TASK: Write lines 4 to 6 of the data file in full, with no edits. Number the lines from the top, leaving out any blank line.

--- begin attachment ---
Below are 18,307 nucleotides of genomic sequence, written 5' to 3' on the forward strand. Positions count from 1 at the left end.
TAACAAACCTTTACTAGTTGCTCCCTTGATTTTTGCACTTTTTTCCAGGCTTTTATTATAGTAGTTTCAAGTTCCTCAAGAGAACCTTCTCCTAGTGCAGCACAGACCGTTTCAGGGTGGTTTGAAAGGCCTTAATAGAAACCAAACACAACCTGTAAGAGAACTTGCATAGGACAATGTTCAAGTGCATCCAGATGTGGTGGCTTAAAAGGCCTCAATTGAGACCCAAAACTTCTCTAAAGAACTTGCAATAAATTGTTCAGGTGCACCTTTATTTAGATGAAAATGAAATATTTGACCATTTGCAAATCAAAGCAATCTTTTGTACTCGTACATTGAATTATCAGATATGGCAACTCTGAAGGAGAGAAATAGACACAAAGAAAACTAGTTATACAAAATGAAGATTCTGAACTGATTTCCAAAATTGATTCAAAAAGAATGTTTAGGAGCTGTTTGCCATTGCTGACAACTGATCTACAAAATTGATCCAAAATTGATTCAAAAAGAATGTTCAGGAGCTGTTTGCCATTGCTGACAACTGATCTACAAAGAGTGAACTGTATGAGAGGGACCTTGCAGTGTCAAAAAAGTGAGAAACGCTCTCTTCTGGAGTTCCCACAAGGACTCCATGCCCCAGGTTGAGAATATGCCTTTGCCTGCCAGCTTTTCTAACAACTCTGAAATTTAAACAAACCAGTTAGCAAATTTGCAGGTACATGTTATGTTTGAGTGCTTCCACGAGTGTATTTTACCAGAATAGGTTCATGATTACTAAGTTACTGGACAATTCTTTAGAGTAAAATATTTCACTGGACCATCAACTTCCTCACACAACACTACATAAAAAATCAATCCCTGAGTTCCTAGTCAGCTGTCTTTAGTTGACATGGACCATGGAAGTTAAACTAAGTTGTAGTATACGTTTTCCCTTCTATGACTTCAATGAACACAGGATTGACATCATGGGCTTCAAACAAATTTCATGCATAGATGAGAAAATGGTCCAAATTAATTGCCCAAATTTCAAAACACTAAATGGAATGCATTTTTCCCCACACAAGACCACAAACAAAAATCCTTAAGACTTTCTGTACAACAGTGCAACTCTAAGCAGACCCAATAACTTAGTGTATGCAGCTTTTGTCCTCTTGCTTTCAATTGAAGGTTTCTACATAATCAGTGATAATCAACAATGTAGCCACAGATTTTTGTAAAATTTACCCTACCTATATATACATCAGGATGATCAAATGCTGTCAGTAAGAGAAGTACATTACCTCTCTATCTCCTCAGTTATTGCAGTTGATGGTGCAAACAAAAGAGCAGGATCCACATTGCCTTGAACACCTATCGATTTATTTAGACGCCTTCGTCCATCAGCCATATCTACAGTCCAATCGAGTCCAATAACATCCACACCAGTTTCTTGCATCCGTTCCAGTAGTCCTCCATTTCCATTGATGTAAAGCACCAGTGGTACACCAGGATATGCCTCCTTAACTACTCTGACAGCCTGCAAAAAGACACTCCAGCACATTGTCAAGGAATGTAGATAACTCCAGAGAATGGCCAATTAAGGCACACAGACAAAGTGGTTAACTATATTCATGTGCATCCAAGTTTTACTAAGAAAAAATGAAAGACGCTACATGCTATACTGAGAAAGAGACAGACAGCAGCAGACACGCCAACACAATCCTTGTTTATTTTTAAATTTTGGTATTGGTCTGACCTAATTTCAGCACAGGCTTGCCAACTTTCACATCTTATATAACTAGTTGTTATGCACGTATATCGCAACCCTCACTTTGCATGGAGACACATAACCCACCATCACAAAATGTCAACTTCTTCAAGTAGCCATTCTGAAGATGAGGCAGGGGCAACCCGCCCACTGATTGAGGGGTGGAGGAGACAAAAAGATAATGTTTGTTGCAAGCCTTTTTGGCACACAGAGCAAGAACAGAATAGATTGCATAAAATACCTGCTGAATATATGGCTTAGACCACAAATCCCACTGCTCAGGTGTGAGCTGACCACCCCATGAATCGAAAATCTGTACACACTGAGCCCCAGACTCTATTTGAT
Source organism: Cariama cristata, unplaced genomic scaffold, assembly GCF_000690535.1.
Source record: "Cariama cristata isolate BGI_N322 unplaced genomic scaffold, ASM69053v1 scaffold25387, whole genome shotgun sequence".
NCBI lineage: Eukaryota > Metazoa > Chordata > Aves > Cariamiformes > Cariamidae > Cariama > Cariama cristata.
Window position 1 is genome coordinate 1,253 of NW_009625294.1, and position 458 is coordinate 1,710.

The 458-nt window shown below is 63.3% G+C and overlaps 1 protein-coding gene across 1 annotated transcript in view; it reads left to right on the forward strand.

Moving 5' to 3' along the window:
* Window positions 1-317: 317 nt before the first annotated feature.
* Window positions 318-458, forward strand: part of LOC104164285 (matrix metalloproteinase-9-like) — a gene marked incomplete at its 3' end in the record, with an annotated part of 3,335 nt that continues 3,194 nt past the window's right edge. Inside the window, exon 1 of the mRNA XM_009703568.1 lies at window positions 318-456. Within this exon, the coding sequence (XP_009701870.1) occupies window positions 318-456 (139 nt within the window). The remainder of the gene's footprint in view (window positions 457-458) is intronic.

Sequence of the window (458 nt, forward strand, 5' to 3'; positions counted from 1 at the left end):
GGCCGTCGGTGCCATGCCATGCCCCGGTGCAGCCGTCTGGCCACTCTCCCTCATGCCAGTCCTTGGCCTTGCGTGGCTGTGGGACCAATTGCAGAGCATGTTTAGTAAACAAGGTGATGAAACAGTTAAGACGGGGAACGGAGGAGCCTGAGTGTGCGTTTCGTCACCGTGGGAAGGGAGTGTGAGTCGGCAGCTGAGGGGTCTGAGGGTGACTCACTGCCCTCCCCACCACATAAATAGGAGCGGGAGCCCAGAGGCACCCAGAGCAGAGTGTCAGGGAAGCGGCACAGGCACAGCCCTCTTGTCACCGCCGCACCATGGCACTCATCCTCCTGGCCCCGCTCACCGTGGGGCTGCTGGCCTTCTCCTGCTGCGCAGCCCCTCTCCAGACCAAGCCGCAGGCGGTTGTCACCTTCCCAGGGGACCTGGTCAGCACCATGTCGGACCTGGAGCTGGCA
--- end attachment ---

Source record: "Cariama cristata isolate BGI_N322 unplaced genomic scaffold, ASM69053v1 scaffold25387, whole genome shotgun sequence".
NCBI lineage: Eukaryota > Metazoa > Chordata > Aves > Cariamiformes > Cariamidae > Cariama > Cariama cristata.
Window position 1 is genome coordinate 1,253 of NW_009625294.1, and position 458 is coordinate 1,710.